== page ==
The Caronia arrived safely in Liverpool on November 11, 1916. Colin was sent to a military camp at Shorncliffe on the coast of Kent, only twenty miles across the English Channel from France. Every day the explosions of the guns on the western front, only sixty miles away, were quite audible in the towns along the coast of England. Half the battalion was given six days of leave in Britain, and the other half took leave when the first group returned. Many visited old friends in Scotland and England, others used the opportunity to see the sights of London.
Colin might not have had a chance to take leave, for shortly after his arrival at Shorncliffe he and Trueman Hamilton found themselves in an isolation unit in hospital in nearby Folkestone. They had measles. For a few days Colin’s temperature hovered around 102 degrees before it returned to normal. He spent his nineteenth birthday in hospital, but was finally discharged on December 27, 1916.
To the immense disappointment of the 131st Westminster Battalion, it was broken up and the men were sent in groups to reinforce other Canadian battalions. Bigger, older and stronger men were sent into combat. Trueman Hamilton was chosen by the 29th Battalion, another BC regiment, and left immediately for France. George Hastings’ true age and a chronic health condition were discovered and he was sent home to Canada. Colin Muir, Orville Boucher and Jack Parton were held back from active service, probably because of their youth or size, and reassigned to the 1st Canadian Reserve Battalion on Dibgate Plain in England. The first training they received there was a lecture on the perils of venereal disease.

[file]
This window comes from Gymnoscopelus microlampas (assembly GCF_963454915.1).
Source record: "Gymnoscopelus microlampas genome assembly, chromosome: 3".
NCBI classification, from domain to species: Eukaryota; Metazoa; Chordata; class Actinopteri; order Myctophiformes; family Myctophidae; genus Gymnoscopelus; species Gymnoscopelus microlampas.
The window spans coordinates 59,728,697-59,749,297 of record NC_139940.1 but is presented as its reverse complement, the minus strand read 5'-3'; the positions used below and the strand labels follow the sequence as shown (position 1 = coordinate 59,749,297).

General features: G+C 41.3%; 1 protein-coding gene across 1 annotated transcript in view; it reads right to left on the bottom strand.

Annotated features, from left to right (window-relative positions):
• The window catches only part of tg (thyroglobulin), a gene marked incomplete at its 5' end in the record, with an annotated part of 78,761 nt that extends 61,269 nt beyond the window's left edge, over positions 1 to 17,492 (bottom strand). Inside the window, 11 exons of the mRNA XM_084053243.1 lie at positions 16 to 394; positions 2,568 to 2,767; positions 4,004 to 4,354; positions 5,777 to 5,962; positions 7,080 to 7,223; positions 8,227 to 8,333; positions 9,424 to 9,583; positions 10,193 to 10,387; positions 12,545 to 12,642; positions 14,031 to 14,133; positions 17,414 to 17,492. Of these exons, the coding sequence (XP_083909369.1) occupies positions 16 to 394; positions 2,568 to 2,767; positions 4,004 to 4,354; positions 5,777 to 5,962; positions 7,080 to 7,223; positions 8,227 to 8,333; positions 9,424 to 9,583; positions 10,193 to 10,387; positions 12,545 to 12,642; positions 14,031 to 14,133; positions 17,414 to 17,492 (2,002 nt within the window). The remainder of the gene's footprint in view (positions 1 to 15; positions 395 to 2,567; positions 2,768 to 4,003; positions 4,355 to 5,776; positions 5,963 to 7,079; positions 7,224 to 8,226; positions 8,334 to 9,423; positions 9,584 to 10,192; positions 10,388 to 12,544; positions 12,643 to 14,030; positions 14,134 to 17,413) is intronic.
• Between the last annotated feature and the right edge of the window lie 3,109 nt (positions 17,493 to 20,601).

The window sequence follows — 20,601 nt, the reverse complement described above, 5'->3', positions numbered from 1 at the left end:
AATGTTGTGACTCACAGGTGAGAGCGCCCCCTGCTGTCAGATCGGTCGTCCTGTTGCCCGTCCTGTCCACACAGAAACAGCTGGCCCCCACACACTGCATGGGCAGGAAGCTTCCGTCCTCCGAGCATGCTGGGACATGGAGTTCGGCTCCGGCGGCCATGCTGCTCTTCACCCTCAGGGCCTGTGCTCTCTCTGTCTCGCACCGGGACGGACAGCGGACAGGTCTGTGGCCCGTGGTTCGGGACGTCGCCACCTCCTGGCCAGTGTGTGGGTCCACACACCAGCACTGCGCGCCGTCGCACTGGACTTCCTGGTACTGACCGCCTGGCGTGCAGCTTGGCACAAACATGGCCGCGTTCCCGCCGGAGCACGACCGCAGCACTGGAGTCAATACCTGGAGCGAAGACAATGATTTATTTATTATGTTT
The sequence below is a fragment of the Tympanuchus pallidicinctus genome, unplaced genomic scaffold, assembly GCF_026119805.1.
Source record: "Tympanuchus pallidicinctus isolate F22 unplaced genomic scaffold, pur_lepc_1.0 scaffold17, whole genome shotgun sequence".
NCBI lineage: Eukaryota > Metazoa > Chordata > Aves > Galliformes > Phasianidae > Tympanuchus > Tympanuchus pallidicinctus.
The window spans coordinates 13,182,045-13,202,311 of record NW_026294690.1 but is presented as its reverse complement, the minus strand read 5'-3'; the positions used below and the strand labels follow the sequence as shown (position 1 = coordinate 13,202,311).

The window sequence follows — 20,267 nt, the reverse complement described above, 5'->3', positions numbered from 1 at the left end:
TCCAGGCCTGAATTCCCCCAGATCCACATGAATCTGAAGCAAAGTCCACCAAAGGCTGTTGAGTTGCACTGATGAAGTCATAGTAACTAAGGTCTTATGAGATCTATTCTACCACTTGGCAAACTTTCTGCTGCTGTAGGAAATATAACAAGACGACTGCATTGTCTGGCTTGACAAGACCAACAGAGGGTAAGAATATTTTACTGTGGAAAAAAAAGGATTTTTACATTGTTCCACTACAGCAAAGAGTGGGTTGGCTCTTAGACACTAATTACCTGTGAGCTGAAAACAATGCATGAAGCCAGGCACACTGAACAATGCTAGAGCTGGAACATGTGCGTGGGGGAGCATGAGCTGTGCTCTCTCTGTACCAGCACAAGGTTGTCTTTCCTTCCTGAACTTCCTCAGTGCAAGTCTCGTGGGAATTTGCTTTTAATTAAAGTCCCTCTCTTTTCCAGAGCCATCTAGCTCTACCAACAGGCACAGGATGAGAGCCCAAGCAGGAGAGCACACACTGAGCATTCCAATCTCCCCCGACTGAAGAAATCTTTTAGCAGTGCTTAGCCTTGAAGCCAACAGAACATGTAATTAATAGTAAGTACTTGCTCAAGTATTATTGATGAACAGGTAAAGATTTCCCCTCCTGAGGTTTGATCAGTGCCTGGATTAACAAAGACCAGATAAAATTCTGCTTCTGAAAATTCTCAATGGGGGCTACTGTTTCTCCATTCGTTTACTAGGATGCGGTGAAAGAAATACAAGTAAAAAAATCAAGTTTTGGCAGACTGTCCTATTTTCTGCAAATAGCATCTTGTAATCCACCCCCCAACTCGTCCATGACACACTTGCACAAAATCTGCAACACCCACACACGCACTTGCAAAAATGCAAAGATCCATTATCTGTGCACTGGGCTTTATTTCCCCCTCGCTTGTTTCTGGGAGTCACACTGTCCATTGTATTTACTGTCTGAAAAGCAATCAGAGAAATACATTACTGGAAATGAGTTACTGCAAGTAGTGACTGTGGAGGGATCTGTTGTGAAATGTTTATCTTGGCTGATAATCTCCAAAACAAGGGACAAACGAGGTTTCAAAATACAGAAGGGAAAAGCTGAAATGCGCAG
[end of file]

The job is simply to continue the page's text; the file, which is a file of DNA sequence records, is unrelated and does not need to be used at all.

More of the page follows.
In April, reinforcements were needed desperately by the 7th Battalion of the Canadian Expeditionary Force (CEF) following the Canadians’ victory capturing Vimy Ridge and a subsequent battle at Arleux. After pressing forward in these battles which began at Easter, the battalion was relieved to rest, repair and reinforce in May. By this time Colin Muir had been in England training with the 1st Canadian Reserve Battalion for a few months. On April 21, 1917 Colin and Orville were reassigned to the 7th Battalion at Seaford in England in preparation for the move to France. (Today the 7th Battalion is perpetuated by the British Columbia Regiment (Duke of Connaught’s Own) based at the Beatty Street Armoury in Vancouver).
Colin wrote his will by hand, naming his mother as beneficiary, and then was sent to the Canadian Base Depot at Le Havre in France. He and dozens more reinforcements caught up with the main battalion in the field in early May at Maisnil-les-Ruitz. Colin’s war had finally begun.
He was assigned to No. 2 Company. Within a week his Company was battling a determined opponent…on the baseball diamond.
What better way to lift the spirits of those who had lost comrades at Vimy and Arleux and build camaraderie between experienced soldiers and the newly arrived reinforcements than a battalion baseball tournament? Colin, active in sports at home, no doubt was enthusiastic about No. 2 Company’s participation in the first game against Detail. There is no record of the outcome of the series of games that was held every afternoon for a week. However, on the heels of the cold snap at Easter that had plagued the Vimy assault, spring had finally arrived and the weather was glorious. An order was issued to all companies in the 7th Battalion expressly forbidding the soldiers from cutting off their trousers to make shorts. Curfew was extended to 9:00 PM. On July 1, 1917 the entire Canadian Corps launched three salvos with their heaviest guns at noon to commemorate Dominion Day.